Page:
The Reformed Church of Poughkeepsie, New York

What I will try to do this evening is connect two other passages to this one in what I hope is something that helps us prepare for the Lenten season.

James, the half-brother of Jesus provided pastoral leadership to a number of churches in a particular region. In his letter to them, which is found in the New Testament, he teaches them about what it means to follow Christ as Lord.

His major idea is this: Yes, we have salvation by faith alone, but faith is never alone! The grace that came to us works in us and through us. James then addresses specific issues within their lives that need to be addressed through repentance. He talks about the importance of a disciplined tongue: we should use our tongues to bless and build up and not to curse and tear down. A person influenced by Jesus should always repent of prejudice.

Finally, he deals with a major issue underneath the others. He says, “some of you know what is right to do, but you put off doing it. If you know something is right but do not do it, then that is a wrong.” He continues, “Some of you say that you’ll do this or that tomorrow, but you don’t know what tomorrow will bring. Do it today.”

He makes another connection, “Your life is a mist. It is here momentarily, then it is gone.” Now is the only time you have to do what is right. Today is the day you have to amend your life, to change someone’s life with better treatment, and today is the only day you have to respond positively to the grace of God. That’s how important today is.

This is the word we need to hear in every season but especially Lent: do it today.

The next passage is from Exodus 33 with Moses speaking to God. The people have received the Law and God says, “Now, Moses, I want you to take these people to the land I promised Abraham.”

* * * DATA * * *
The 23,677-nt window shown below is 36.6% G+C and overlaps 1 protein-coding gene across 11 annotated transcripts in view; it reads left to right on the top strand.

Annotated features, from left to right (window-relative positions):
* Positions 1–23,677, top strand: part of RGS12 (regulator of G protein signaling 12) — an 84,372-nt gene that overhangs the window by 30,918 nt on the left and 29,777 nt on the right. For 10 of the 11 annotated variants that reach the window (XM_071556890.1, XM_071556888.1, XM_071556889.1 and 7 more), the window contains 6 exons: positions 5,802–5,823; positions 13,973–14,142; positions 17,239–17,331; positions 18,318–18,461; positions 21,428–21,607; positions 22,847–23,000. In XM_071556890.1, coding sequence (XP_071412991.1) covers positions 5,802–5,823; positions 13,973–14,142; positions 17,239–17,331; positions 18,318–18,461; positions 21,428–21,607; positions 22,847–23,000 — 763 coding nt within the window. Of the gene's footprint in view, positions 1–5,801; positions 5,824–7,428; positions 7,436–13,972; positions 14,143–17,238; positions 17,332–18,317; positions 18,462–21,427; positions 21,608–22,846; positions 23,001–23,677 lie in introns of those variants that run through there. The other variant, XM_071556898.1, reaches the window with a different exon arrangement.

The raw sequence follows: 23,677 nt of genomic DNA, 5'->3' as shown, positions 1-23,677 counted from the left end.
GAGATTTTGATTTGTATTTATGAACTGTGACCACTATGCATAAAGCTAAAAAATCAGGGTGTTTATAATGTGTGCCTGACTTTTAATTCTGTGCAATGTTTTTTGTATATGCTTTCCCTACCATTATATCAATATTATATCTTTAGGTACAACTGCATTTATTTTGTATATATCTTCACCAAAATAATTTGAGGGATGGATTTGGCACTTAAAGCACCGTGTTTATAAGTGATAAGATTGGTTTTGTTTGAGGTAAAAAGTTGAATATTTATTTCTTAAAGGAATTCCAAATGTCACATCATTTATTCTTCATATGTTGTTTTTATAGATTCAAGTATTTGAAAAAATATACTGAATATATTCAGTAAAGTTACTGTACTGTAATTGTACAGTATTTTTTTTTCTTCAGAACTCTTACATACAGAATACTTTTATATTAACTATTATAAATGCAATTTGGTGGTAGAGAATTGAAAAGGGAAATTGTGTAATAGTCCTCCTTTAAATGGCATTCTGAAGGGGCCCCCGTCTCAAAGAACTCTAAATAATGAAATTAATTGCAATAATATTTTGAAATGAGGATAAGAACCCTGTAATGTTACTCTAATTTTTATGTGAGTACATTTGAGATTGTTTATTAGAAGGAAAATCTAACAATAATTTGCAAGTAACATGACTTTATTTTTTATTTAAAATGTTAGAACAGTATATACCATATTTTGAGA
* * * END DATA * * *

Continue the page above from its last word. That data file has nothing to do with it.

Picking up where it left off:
And Moses says, “Okay, I understand we need to leave, but this is the place where we have communed with you, worshipped you. Our lives have been changed here. So, we can go, but you’ve got to go with us, right? If you are not going to go with us, then don’t tell us to go.”

Okay. I’ll go with you.

Then, Moses, facing one of the most difficult personal challenges he’s ever faced says, “I want to know you are with me. Please show me your presence.”

God responds that Moses can’t see God’s own being, but that God will cause all of God’s goodness to pass by Moses. What I want to point out is that what Moses believes will sustain him is not the Law of do’s and don’ts. What will sustain Moses is the non-verbal, inexpressible presence of God. That God will be with Moses. He will abide with Moses. That God and Moses will be entangled. That is what will sustain you.

James tells us that tomorrow is not promised and that we should act today. Moses wants to act today but needs a sustaining force in his life. That sustaining, driving force is the presence of God.

When I place those two passages together I see that I need to know what is good, do what is good, knowing that God is with me, helping and sustaining me.